No Means No When It Comes to the Henoko Bay Project

In the gubernatorial race in Okinawa Prefecture, incumbent Denny Tamaki has been reelected by a wide margin, showing the public’s overwhelming opposition to the American military’s construction of a new base in Nago’s Henoko Bay. The central government must now listen to the will of its people and commit to a change of plans.


The central government has been obstinate in its plans for Marine Air Corps Station Futenma, currently located in Ginowan, with Chief Cabinet Secretary Hirokazu Matsuno stating “a relocation to Henoko is the only solution.” However, this is the fourth time voters have shown their disapproval of the project on a prefectural level, with gubernatorial elections in 2014 and 2018 and a referendum in 2019. Tokyo cannot turn away from the ideals of democracy, those based on the will of the people and entrusting them with the governance of their own land.


In a reversal of his ambiguous past position, Atsushi Sakima, former mayor of Ginowan and backed by the Liberal Democratic Party-Komeito coalition, showed support during this election for Futenma’s relocation, meaning the central government can no longer claim the Henoko Bay project was never one of the main issues at hand.


The public’s opposition to the project, which would involve construction on soft seabed, boosted Tamaki to almost 340,000 votes. That, along with the approximately 50,000 votes brought in by former parliamentarian and detractor of the Henoko Bay project Mikio Shimoji, accounts for nearly 60% of the votes.


Fifty years after Okinawa’s return to Japan from American control, 70% of all American military bases in Japan are still concentrated there. Leaders in Tokyo must acknowledge how much of a burden the Japan-U.S. Security Treaty is placing on Okinawa and do all they can to ease said burden on its people.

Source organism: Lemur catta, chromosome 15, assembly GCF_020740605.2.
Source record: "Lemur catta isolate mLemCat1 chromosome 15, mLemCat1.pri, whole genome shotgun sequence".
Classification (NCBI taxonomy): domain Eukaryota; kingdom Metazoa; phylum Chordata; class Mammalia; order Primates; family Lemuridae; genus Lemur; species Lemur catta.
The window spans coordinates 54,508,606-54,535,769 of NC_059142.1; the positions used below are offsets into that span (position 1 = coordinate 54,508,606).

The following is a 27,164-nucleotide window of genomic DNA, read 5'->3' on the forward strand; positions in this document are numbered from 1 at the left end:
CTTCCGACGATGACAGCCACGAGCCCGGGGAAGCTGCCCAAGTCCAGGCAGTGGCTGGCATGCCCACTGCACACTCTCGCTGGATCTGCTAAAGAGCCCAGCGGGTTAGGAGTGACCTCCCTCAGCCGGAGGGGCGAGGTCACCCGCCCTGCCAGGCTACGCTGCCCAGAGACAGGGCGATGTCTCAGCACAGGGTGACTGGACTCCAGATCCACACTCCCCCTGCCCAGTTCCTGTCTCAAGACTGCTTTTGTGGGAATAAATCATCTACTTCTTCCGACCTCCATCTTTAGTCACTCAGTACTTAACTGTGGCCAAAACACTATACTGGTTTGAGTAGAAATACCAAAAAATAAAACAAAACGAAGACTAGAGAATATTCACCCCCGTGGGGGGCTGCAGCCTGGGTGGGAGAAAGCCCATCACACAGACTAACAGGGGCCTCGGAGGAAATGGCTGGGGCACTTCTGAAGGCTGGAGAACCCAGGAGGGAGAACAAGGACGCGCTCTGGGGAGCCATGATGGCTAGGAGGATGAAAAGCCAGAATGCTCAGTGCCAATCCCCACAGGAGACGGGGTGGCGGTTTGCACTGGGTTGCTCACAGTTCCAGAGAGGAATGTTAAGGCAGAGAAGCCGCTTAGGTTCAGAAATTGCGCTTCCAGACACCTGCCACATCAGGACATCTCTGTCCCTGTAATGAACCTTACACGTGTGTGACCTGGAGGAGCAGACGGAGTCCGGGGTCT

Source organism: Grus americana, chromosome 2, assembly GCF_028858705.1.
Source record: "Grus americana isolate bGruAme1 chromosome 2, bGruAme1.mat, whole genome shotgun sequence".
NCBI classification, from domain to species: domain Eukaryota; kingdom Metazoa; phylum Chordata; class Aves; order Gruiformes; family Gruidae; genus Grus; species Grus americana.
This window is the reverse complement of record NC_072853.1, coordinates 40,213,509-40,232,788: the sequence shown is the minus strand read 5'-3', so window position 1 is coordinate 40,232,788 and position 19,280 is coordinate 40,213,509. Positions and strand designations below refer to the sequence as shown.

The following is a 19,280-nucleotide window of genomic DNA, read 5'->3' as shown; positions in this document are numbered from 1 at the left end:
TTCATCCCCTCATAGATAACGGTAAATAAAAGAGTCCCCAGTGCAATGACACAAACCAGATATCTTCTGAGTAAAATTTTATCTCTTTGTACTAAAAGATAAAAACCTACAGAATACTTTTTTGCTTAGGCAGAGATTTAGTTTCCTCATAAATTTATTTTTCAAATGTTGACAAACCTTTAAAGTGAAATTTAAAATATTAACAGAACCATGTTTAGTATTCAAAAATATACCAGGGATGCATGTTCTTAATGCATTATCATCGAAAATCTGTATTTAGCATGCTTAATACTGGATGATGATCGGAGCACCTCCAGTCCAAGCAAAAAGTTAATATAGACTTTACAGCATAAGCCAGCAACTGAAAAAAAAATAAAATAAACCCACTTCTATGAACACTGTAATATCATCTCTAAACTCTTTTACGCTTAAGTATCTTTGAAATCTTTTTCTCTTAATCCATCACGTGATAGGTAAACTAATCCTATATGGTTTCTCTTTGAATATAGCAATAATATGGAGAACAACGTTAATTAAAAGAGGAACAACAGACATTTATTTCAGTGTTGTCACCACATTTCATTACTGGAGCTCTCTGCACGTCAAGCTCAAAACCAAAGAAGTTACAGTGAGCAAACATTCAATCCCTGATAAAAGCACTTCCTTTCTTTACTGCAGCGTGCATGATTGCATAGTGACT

Regarding the construction, while the central government has produced the 11.7% of total soil that they needed by July of this year, last November prefectural authorities denied the Defense Ministry’s change of application for the relocation, which has now developed into a lawsuit between the Okinawan government and the central government, leaving construction in limbo.


Trying to force this relocation through will only breed further mistrust in the people of Okinawa. Does Tokyo really believe it can maintain a stable military presence without the locals’ understanding? With China’s military power strengthening and the risk of an invasion of Taiwan always looming, this relocation may actually weaken U.S.-Japan power in the region. Prime Minister Fumio Kishida must listen to the voices that Governor Tamaki represents and work out a new deal with the military that all sides can agree upon.

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